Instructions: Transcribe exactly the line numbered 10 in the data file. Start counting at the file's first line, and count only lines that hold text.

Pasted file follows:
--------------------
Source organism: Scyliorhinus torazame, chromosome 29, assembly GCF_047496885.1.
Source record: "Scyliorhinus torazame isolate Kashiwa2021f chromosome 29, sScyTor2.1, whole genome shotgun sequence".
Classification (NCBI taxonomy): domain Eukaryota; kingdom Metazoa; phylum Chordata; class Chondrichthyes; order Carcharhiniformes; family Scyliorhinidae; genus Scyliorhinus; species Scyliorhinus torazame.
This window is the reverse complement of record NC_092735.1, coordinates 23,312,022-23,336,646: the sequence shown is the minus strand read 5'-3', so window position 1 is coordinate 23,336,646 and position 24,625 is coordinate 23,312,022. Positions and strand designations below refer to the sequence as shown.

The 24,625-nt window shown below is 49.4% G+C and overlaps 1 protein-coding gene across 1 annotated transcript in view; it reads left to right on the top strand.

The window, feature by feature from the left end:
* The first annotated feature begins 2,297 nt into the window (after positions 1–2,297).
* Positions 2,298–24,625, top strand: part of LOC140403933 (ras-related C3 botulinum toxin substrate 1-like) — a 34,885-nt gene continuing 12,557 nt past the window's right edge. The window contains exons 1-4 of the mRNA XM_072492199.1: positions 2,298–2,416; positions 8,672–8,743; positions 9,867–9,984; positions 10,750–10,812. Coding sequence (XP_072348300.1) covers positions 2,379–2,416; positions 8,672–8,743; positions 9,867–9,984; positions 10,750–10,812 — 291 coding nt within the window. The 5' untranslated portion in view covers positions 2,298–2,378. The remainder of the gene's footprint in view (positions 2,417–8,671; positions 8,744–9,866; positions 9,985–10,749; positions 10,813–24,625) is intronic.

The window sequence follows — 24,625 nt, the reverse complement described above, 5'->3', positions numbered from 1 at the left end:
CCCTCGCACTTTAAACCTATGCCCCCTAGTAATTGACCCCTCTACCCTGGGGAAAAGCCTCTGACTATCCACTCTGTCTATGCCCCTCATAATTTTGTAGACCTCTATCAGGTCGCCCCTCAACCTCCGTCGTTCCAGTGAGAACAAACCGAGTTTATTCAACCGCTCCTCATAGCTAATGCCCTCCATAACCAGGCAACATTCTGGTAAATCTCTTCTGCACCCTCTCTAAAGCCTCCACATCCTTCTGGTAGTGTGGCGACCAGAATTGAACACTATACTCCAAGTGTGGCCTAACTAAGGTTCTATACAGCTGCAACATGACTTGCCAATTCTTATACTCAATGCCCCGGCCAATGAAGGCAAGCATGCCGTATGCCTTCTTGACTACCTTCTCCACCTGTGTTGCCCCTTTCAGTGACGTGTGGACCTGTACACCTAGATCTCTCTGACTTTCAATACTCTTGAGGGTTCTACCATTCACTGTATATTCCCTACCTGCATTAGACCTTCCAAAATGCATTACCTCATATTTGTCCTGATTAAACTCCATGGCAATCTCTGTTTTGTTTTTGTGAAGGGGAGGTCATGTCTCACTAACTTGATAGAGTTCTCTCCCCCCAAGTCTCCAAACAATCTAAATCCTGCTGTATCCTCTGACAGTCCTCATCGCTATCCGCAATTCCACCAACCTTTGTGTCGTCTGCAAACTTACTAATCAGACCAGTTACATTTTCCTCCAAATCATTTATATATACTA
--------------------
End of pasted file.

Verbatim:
CCCTCGCACTTTAAACCTATGCCCCCTAGTAATTGACCCCTCTACCCTGGGGAAAAGCCTCTGACTATCCACTCTGTCTATGCCCCTCATAATTTTGTAGACCTCTATCAGGTCGCCCCTCAACCTCCGTCGTTCCAGTGAGAACAAACCGAGTTTATTCAACCGCTCCTCATAGCTAATGCCCTCCATAACCAGGCAACATTCTGGTAAATCTCTTCTGCACCCTCTCTAAAGCCTCCACATCCTTCTGGTAGTGTGGCGACCAGAATTGAACACTATACTCCAAGTGTGGCCTAACTAAGGTTCTATACAGCTGCAACATGACTTGCCAATTCTTATACTCAATGCCCCGGCCAATGAAGGCAAGCATGCCGTATGCCTTCTTGACTACCTTCTCCACCTGTGTTGCCCCTTTCAGTGACGTGTGGACCTGTACACCTAGATCTCTCTGACTTTCAATACTCTTGAGGGTTCTACCATTCACTGTATATTCCCTACCTGCATTAGACCTTCCAAAATGCATTACCTCATATTTGTCCTGATTAAACTCCATGGCAATCTCTGTTTTGTTTTTGTGAAGGGGAGGTCATGTCTCACTAACTTGATAGAGTTCTCTCCCCCCAAGTCTCCAAACAATCTAAATCCTGCTGTATCCTCTGACAGTCCTCATCGCTATCCGCAATTCCACCAACCTTTGTGTCGTCTGCAAACTTACTAATCAGACCAGTTACATTTTCCTCCAAATCATTTATATATACTA